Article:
(Reuters Health) - Nearly one in five caregivers who support ill family members or friends describe their own health as fair or poor, according to a new U.S. study.
Almost 18 million people are informal caregivers, and they play such an important role in the U.S. healthcare system that policymakers, nonprofits and healthcare organizations should find ways to take care of them, the study authors write in a Centers for Disease Control and Prevention (CDC) journal.
“Caregivers serve as such an important backdrop to our formal healthcare system, and knowing more about them is extremely important for those who make policies and oversee the parts of health care where caregivers are critical,” said coauthor Valerie Edwards of the Alzheimer’s Disease and Healthy Aging Program at the CDC in Atlanta.
Although caregiving can be beneficial for both the caregiver and the care recipient, caregivers may face emotional and physical strain, as well as depression, poor health and low quality of life, Edwards and colleagues write in CDC’s Morbidity and Mortality Weekly Report.
“We know that people are stretched thin when having to work and also take care of others,” Edwards told Reuters Health by phone. “We hope this data will encourage other researchers to examine this topic as well.”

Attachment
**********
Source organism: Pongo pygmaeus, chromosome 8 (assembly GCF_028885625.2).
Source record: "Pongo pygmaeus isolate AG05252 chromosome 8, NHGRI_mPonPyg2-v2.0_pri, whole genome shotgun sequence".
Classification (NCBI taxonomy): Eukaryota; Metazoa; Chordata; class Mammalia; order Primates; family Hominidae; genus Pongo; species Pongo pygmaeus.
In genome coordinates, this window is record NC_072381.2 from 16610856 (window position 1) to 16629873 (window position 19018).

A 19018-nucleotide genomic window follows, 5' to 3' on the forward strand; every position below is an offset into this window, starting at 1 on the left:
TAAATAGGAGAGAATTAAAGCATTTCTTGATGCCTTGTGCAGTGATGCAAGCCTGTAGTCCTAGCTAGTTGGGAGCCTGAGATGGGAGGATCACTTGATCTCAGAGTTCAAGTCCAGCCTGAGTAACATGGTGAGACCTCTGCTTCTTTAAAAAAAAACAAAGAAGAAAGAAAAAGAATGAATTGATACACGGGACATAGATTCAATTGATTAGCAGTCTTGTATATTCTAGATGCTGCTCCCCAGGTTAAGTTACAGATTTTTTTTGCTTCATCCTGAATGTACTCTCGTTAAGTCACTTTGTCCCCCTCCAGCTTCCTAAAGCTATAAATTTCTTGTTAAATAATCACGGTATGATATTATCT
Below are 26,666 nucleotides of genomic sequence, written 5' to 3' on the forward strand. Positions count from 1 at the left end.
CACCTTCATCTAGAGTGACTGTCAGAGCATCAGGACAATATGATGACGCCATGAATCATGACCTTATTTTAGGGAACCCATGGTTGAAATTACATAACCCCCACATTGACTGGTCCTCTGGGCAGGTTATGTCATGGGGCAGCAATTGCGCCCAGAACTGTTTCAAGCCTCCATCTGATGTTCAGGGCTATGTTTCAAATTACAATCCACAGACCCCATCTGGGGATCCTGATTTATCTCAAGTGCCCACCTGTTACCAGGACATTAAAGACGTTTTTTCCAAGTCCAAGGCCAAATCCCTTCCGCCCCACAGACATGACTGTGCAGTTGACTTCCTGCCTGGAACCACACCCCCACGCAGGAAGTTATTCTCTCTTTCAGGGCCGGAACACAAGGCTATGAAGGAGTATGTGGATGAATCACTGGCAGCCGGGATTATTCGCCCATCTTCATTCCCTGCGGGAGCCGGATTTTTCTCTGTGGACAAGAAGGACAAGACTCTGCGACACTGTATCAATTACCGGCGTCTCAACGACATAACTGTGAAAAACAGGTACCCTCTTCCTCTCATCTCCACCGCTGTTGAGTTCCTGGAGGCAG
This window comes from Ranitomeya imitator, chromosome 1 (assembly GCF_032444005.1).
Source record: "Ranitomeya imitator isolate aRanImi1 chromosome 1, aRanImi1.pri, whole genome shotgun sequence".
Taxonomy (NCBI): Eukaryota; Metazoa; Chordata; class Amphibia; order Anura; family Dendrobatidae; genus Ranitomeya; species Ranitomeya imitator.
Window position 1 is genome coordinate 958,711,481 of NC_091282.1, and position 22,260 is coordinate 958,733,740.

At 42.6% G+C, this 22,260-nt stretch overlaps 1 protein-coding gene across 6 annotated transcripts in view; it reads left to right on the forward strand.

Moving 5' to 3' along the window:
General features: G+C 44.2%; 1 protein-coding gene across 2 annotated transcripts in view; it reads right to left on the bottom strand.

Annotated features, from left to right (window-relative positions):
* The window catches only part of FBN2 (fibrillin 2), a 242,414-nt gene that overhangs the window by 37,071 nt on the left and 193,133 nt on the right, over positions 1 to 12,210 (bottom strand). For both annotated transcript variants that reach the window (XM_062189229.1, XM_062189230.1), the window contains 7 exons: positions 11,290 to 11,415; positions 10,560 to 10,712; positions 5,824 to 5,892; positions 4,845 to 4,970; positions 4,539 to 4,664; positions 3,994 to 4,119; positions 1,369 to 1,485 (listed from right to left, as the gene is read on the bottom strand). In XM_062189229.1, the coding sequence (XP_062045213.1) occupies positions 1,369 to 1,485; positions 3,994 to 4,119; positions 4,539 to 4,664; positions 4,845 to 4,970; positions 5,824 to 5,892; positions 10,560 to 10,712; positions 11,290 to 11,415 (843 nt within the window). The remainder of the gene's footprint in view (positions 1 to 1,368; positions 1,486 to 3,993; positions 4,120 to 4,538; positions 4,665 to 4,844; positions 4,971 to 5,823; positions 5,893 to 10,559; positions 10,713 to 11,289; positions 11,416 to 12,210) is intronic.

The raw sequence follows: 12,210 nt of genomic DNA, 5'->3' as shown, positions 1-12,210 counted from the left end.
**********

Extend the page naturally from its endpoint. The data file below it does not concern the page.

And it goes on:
Edwards’ team analyzed data from yearly surveys of U.S. adults in 2015-2017 that covered 44 states, the District of Columbia and Puerto Rico.
Overall, about one in five participants had provided care to a family member or friend in the previous 30 days, and another 17% expected to become caregivers in the next two years.
Among current caregivers, 58% were women. Most were non-Hispanic white, had some college education and were married or living with a partner.
Nearly half of unpaid caregivers were under age 45.
Across all the states, 19% of caregivers reported being in fair or poor health. This varied widely by state, though, ranging from 12% in Minnesota to 34% in Puerto Rico. In 19 states, including many southern states, more than 20% of caregivers reported fair or poor health, including one third of caregivers in Arkansas.
“This points out how common caregiving is in American family life, and it’s an incredibly helpful part of our lives,” Edwards said. “At the same time, caregivers need to take care of themselves so they can take care of others as well.”
“Caregivers are the ‘backbone’ of the long-term care system, providing most of the long-term care in the community, usually without any formally provided helpers in the home,” said Courtney H. Van Houtven of the Durham Veterans Affairs Health Care System in North Carolina, who wasn’t involved in the study.
A major next step, she said, is to include caregivers in electronic health records for patients, which would allow agencies and healthcare systems to identify caregivers and offer services. Veterans Affairs will begin to do this in 2020, she said.
In addition, families should discuss caregiving and what the preferences and expectations are, as well as state-level resources for paid home care.
“We all either have been caregivers, are caregivers or will be caregivers,” Van Houtven told Reuters Health by email. “It is important to know that it may not be possible to juggle work and caregiving, and that many caregivers experience negative health effects . . . as much as possible, planning for this juggle is incredibly important as everyone fares better when they have more choice.”
SOURCE: bit.ly/38uNTSS MMWR, online February 21, 2020.